Wednesday, January 10, 2007

'Deep January'

Well, my trip to Abu Simbel was a failure -- the hotel failed to wake me up (despite a prolonged discussion the night prior about the timing of the wake-up call) and the tour agent failed to fetch me at 3:30am for the 4:00am convoy (all vehicles carrying foreigners must travel together at pre-defined times with police escort). To top it off, after awaking and knowing by the light of day that I missed the convoy, I tracked down the tour agent who then yelled at me. Well, at least I got my money back.

And yet I am happy here.

I know how to avoid the touts (and it doesn't bother me one bit to brush people off when necessary or to yell "DON'T TOUCH ME!" when a particularly persistent (male) tout (it's never females) offends me in that way, or to make an about face when someone tries to block my way. I know they would never do any of these things to an Egyptian woman.) And while I'm not always sure when someone is overcharging me (when I can't for example see what the last person pays, but sometimes I can, and I can and do walk away), I generally know where I am going and how to get around Aswan and the little things are joyful and I am happy!

I have met enough good here to take a serious liking to this place. I have shared conversations about the sacred and the mundane. (With one Israeli intellectual/academic/journalist and 2 activist-writers here in Egypt, I partook of a conversation until 3am in a hotel bar (after we left another bar where by just walking in I offended the male-only patronage). The connection between these men though recent acquaintances was genuine -- love of truth and freedom is a bond above nationality. The conversation was fluid -- what when wrong in Iraq and 'if you were President Bush what would you do about the Iraq problem now?' The thesis was that radical Islam is inextricably linked to dictatorship which is the historical political prototype and vile reality for this region. Most of all these men spoke out of a deep love for their countries and ardent desire for genuine democracy. They made some provocative statements with great wit and sarcastic humor that at times I had to laugh; if taken out of context they would bring extreme reactions from all "sides." One of these writers has been harrassed and suffered death threats, yet he is about to publish his third book because as much as he loves his freedom he loves his country.)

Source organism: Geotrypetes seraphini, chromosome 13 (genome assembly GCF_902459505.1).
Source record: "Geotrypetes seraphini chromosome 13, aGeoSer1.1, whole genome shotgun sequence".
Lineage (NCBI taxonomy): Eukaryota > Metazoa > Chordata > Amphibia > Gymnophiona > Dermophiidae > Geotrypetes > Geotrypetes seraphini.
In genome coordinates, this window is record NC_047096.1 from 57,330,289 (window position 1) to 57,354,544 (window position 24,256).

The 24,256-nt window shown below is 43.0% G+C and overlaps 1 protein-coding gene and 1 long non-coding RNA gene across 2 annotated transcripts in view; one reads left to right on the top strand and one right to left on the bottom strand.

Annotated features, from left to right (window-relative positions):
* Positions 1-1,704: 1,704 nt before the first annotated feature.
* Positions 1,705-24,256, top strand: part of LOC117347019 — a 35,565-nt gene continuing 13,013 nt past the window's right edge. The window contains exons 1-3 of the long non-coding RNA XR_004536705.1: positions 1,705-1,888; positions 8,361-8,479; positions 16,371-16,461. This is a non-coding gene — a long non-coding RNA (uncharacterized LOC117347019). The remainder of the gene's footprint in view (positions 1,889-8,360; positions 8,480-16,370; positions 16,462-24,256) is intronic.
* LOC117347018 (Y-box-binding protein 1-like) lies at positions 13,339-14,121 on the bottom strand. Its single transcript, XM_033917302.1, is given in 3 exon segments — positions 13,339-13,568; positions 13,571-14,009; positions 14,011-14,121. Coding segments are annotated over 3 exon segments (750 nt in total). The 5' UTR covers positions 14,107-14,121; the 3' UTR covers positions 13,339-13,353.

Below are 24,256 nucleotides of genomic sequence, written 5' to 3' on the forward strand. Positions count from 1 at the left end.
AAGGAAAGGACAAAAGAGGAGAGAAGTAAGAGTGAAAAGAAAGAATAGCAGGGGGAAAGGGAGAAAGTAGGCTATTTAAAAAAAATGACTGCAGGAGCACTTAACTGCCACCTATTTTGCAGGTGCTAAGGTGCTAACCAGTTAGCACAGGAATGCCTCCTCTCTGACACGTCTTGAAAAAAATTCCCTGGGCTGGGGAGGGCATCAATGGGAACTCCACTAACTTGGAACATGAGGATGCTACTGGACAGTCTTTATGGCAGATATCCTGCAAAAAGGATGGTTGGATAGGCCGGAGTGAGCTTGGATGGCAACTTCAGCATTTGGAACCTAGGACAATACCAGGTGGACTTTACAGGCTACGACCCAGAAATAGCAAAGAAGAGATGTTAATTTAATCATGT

And while dealing with the tourist industry invariably brings headaches (or in my case, my stress reaction, stomach distress, and in this case, near death due to poisoning by boric acid:

I went to the pharmacist to get my stomach problem cure-all, Alka Selzer. Of course, they don't carry Western brands, so I asked for it by molecule name, sodium bicarbonate. The English-speaking pharmacist brought a box with packets of powder briefly pointing out the name of the active ingredient. I asked if I could drink it while pantomiming drinking, she said yes. With a bottle of water I was preparing the elixir when the fact that the box said washing powder (few English words on the box) puzzled me. I took another look at the ingredient list and notice that included was Borax. Borax is boric acid. Boric acid is poison.))

..and though Egypt is notoriously difficult for independent female travelers (especially if one is or acts oblivious to local customs), I feel I can handle it, and beneath that I've found the vitality and the beautiful contradiction that is Egypt, for me a treasure.


Tourist souq:


Local souq:

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